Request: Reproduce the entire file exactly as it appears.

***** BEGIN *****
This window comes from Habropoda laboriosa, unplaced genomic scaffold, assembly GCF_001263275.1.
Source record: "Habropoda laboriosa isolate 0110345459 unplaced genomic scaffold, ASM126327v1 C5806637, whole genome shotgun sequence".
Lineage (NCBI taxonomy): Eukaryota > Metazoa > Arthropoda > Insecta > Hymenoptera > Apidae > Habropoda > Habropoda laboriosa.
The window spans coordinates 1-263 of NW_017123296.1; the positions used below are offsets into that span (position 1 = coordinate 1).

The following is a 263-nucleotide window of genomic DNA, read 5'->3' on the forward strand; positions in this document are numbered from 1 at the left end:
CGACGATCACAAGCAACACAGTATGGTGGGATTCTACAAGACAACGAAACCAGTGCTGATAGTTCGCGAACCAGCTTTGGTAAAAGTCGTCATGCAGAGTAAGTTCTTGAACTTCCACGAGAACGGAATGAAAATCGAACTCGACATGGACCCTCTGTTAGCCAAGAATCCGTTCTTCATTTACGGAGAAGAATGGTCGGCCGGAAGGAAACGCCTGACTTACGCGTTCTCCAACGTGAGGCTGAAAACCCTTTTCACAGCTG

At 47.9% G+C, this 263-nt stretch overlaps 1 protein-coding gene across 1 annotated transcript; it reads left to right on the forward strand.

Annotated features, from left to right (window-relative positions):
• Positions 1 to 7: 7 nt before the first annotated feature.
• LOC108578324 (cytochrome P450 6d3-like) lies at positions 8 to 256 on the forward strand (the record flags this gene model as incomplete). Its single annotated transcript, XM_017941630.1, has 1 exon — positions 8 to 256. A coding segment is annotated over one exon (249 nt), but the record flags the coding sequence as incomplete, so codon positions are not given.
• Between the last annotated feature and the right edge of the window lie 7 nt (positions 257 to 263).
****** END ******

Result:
This window comes from Habropoda laboriosa, unplaced genomic scaffold, assembly GCF_001263275.1.
Source record: "Habropoda laboriosa isolate 0110345459 unplaced genomic scaffold, ASM126327v1 C5806637, whole genome shotgun sequence".
Lineage (NCBI taxonomy): Eukaryota > Metazoa > Arthropoda > Insecta > Hymenoptera > Apidae > Habropoda > Habropoda laboriosa.
The window spans coordinates 1-263 of NW_017123296.1; the positions used below are offsets into that span (position 1 = coordinate 1).

The following is a 263-nucleotide window of genomic DNA, read 5'->3' on the forward strand; positions in this document are numbered from 1 at the left end:
CGACGATCACAAGCAACACAGTATGGTGGGATTCTACAAGACAACGAAACCAGTGCTGATAGTTCGCGAACCAGCTTTGGTAAAAGTCGTCATGCAGAGTAAGTTCTTGAACTTCCACGAGAACGGAATGAAAATCGAACTCGACATGGACCCTCTGTTAGCCAAGAATCCGTTCTTCATTTACGGAGAAGAATGGTCGGCCGGAAGGAAACGCCTGACTTACGCGTTCTCCAACGTGAGGCTGAAAACCCTTTTCACAGCTG

At 47.9% G+C, this 263-nt stretch overlaps 1 protein-coding gene across 1 annotated transcript; it reads left to right on the forward strand.

Annotated features, from left to right (window-relative positions):
• Positions 1 to 7: 7 nt before the first annotated feature.
• LOC108578324 (cytochrome P450 6d3-like) lies at positions 8 to 256 on the forward strand (the record flags this gene model as incomplete). Its single annotated transcript, XM_017941630.1, has 1 exon — positions 8 to 256. A coding segment is annotated over one exon (249 nt), but the record flags the coding sequence as incomplete, so codon positions are not given.
• Between the last annotated feature and the right edge of the window lie 7 nt (positions 257 to 263).